The United States Supreme Court has stated that American citizens have the protection of the Fourth Amendment (freedom from search and seizure absent warrant) when there is a reasonable expectation of privacy. Without a reasonable expectation of privacy, however, there is no privacy right to protect.

"Various guarantees create zones of privacy. The right of association contained in the penumbra of the First Amendment. The Third Amendment in its prohibition against the quartering of soldiers. The Fourth Amendment explicitly affirms 'the right of the people to be secure in their persons, houses, papers, effects, against unreasonable searches and seizures'. The Fifth Amendment in its Self Incrimination Clause. The Ninth Amendment provides: 'The Enumeration in the Constitution, of certain rights, shall not be construed to deny or disparage others retained by the people." Griswold v. Connecticut, 381 U.S. 479 (1965)

Perhaps the most important effect of the drafting of the Constitution was its reaffirmation of the American people, in the broadest sense, as the ultimate source of political legitimacy in the nation, responsible for the selection of their leaders, and shapers of the future of the nation.

Although the world had made great progress in defining human rights, it was the events of the late 1930's and early 1940's that threatened humanity's most firmly held convictions. In the middle of the 20th century, at the hands of a technologically advanced, cultured nation-state, the idea of human rights was simply extinguished. In the beginning, the Nazi regime established discriminatory laws controlling who could own property, hold jobs, and go to school; in the end, they smashed dissent, launched a world war and enslaved and murdered millions of civilians.

The UN Charter gave human rights a new international legal status. It mentioned human rights five times, first in the Preamble, which identifies human rights as one of the four founding purposes of the United Nations. The Charter's first article declares that UN member states must work to "achieve international cooperation . . . in promoting and encouraging respect for human rights and for fundamental freedoms for all without distinction as to race, sex, language or religion." Article 55 states the UN will promote "universal respect for, and observance of, human rights and fundamental freedoms," and Article 56 states that members "pledge themselves to take joint and separate action" to achieve that respect.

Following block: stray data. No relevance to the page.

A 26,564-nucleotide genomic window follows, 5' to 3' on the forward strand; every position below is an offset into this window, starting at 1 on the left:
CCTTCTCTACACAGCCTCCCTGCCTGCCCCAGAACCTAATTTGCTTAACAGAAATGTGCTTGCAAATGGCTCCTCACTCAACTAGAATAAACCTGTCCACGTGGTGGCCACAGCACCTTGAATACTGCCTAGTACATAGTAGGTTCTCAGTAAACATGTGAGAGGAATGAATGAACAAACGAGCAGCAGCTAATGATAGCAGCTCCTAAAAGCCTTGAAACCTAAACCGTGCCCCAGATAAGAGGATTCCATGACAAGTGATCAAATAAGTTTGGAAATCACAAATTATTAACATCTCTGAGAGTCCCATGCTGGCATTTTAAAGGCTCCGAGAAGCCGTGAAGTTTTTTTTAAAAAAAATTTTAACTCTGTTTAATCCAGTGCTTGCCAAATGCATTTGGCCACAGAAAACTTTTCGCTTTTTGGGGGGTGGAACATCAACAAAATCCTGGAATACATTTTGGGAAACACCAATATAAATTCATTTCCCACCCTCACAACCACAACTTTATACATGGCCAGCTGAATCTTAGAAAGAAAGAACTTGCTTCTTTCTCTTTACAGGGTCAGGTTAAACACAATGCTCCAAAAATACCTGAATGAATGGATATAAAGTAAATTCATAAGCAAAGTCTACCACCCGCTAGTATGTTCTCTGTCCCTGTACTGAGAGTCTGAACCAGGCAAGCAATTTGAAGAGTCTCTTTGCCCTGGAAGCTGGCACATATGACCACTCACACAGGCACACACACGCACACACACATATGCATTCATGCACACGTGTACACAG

In the General Assembly, a final, heroic debate lasted until late in the evening of December 10, 1948. Then the President of the General Assembly called for a vote of the member states of the United Nations for the adoption of the Universal Declaration of Human Rights. Forty-eight nations voted for the Declaration, eight countries abstained (the Soviet bloc countries, South Africa and Saudi Arabia) and two countries were absent -- the community of nations adopted the Universal Declaration of Human Rights without dissent. It was deemed "an historic act, destined to consolidate world peace through the contribution of the United Nations toward the liberation of individuals from the unjustified oppression and constraint to which they are too often subjected."

The Universal Declaration is the primary international articulation of the fundamental and inalienable rights of all members of the human family.

Article 12

No one shall be subjected to arbitrary interference with his privacy, family, home or correspondence, nor to attacks upon his honour and reputation. Everyone has the right to the protection of the law against such interference or attacks.

Article 19

Everyone has the right to freedom of opinion and expression; this right includes freedom to hold opinions without interference and to seek, receive and impart information and ideas through any media and regardless of frontiers.

One additional message of the Humanist tradition was that members of a society need not, indeed must not, give up all of their natural rights in the process of forming a community. Some degree of individual freedom is essential. As Thomas Jefferson expressed it, there still remain the "unalienable" rights to life, liberty and the pursuit of happiness. Immanuel Kant put it most eloquently when, in the Critique of Practical Reason, he asserted, in effect, that those in power should "act so as to treat human beings always as ends and never merely as means."

This fundamental notion of freedom underlies each individual's claim to a right to privacy.


Privacy has no one single meaning in society; it has many. It is one of many universal rights held to belong to individuals by virtue of their being human, encompassing civil, political, economic, social, and cultural rights and freedoms, and based on the notion of personal human dignity and worth. The idea of human rights appears in some early Christian writers' works and is reflected in the Magna Carta (1215). The concept winds as a philosophical thread through 17th- and 18th-century European and American thought, including the Declaration of Independence (1776). The UN's Universal Declaration of Human Rights (1948) reasserted the concept after the horrors of World War II, and human rights have since become a universally espoused yet widely disregarded concept.